Lions, elephants, and zebras are great, but you don’t have to go on safari to fall in love with these less-visited parklands in countries across the continent.
I just got back from an incredible trip to Malawi. Here’s why you need to think about planning a visit to this amazing African country for yourself.
There’s nothing like visiting countries that are “off the beaten path,” especially within Africa. After going gorilla trekking in Rwanda, sandboarding in Cape Town, doing a safari in Tanzania and boxing with the locals in Ghana, the urge to explore even more of this fascinating continent has just about consumed me. I’d heard about Malawi and after reading about TPG Contributor Eric Rosen’s trip there, it was high on my list.
Malawi even made our list of best places to visit in 2017 so I knew this was the year I needed to go.
British officials are using aid money to support oil drilling in a World Heritage Site in Africa, according to an Energydesk investigation.
Government documents, obtained through freedom of information (FOI), reveal that the Foreign Office pledged thousands of pounds in aid to support drilling in Lake Malawi, where the UN warns that a spill could wreck the fragile ecosystem.
UK oil company Surestream has a stake in two oil blocks overlapping the lake, while United Arab Emirates firm RAK Gas holds the rights to explore in the UN protected zone itself.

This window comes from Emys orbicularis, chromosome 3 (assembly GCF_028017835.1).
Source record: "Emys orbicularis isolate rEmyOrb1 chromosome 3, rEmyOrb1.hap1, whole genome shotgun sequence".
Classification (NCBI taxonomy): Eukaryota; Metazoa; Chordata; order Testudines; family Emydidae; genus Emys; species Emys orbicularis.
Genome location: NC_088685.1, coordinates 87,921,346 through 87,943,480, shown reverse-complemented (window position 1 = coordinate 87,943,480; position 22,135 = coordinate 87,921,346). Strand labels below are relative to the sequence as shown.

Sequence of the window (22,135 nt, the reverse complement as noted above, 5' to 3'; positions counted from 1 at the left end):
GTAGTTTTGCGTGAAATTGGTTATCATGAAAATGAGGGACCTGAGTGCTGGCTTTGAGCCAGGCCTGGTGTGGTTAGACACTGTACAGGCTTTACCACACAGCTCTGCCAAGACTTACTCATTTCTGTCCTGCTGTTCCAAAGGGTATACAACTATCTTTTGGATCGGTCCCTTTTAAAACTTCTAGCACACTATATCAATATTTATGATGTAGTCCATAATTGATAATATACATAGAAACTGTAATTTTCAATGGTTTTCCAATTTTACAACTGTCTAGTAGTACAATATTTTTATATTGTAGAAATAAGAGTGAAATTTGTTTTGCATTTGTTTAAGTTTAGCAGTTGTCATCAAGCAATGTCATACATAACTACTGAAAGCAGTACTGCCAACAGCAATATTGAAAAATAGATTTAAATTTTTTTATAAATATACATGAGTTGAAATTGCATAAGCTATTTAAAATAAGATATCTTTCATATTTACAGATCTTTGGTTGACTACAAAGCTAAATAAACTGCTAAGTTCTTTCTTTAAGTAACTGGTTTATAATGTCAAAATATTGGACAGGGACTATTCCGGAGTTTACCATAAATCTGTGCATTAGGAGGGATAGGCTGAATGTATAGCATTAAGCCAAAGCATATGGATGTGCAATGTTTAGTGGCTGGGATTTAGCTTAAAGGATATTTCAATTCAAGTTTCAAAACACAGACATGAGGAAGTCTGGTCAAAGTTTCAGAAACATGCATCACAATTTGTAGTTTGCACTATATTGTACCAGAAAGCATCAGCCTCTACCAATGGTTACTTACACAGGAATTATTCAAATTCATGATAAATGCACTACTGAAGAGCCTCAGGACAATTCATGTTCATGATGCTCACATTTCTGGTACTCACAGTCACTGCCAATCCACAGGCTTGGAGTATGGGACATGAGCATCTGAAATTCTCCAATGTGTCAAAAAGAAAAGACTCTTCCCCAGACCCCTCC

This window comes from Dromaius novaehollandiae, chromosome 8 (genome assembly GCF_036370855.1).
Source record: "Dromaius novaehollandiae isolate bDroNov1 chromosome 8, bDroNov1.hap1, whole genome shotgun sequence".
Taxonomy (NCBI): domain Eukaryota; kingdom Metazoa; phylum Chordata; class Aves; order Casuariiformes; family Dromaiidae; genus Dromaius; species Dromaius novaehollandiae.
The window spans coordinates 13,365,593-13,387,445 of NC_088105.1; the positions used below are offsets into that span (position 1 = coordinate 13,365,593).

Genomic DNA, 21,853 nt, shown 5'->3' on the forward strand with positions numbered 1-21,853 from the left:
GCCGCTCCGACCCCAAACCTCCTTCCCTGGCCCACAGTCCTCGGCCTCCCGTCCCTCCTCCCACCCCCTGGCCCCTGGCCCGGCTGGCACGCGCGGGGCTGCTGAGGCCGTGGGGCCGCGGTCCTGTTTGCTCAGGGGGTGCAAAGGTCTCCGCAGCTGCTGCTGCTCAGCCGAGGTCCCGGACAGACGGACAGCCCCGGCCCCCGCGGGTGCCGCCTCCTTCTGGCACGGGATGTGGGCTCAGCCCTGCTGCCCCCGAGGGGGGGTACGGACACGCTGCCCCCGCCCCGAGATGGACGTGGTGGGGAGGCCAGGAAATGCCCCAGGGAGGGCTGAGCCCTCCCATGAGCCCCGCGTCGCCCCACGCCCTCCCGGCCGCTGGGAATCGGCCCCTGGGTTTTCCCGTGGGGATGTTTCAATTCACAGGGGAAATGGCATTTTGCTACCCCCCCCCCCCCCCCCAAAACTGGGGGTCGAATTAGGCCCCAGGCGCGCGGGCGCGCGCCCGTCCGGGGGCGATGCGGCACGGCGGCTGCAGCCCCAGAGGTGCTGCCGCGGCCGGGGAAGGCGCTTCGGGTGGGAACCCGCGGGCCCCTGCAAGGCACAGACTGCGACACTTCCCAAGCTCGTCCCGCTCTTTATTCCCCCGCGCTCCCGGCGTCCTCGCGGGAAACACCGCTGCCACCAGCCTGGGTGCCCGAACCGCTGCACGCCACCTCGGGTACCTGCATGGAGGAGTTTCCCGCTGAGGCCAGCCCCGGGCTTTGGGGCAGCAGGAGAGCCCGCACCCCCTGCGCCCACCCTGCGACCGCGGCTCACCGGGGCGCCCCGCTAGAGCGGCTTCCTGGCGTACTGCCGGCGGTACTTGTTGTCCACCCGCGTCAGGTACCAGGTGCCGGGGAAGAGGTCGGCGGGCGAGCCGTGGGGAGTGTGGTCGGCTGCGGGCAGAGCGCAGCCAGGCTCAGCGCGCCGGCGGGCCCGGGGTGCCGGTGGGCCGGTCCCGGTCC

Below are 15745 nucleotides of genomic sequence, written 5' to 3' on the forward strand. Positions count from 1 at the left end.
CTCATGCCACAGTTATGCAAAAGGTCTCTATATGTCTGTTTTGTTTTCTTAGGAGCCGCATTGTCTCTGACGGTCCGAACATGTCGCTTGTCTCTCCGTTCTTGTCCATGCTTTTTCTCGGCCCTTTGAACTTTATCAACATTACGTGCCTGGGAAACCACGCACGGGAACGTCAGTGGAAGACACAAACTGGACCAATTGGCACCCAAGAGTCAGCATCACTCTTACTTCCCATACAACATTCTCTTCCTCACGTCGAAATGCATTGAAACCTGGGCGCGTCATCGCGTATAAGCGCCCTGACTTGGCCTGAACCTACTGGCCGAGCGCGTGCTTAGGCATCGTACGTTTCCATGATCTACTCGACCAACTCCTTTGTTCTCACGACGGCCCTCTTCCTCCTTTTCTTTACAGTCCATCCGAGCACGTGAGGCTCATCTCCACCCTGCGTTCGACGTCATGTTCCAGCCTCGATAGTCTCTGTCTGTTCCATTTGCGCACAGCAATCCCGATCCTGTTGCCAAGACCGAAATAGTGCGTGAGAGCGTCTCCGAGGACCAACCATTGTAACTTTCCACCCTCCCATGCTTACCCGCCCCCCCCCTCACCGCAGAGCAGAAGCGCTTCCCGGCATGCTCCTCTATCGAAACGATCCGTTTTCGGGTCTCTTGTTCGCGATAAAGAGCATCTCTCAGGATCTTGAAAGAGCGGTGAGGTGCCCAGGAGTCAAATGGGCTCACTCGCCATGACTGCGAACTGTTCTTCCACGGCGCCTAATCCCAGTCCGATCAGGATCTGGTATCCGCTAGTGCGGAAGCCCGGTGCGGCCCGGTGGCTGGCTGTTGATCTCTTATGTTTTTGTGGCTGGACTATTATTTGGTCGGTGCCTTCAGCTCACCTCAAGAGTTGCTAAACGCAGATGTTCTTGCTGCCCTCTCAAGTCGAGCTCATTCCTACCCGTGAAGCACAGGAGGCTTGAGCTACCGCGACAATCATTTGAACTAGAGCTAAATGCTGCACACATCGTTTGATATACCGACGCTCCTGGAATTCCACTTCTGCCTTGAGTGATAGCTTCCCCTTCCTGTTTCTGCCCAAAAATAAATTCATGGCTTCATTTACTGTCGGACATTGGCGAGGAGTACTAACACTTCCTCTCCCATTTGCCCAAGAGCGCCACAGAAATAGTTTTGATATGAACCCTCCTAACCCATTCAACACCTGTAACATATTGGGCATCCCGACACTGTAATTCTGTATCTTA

UN environmental agency UNESCO warned in a previous statement that: “An accidental spill anywhere in the lake would pose a potentially severe risk to the integrity of the entire ecosystem, including the aquatic zone and shoreline of the property.”
Project aimed to make UK ‘partner of choice’ in industry, but campaigners warn of potential for ecological disaster.
The British government spent thousands of pounds of aid money on a project aimed at “establishing the UK as the partner of choice” in the nascent oil and gas sector of one of the world’s poorest countries.
Malawi is believed to have substantial oil deposits, including under Lake Malawi, a pristine freshwater lake – the third largest in Africa – whose southern shores are a protected Unesco world heritage site. Unesco has warned that any oil activity near the lake risks causing an ecological disaster.
Kate Osamor, the shadow international development secretary, said the project raised “real concerns” about development spending being geared towards boosting British trade, potentially at the expense of sensitive habitats.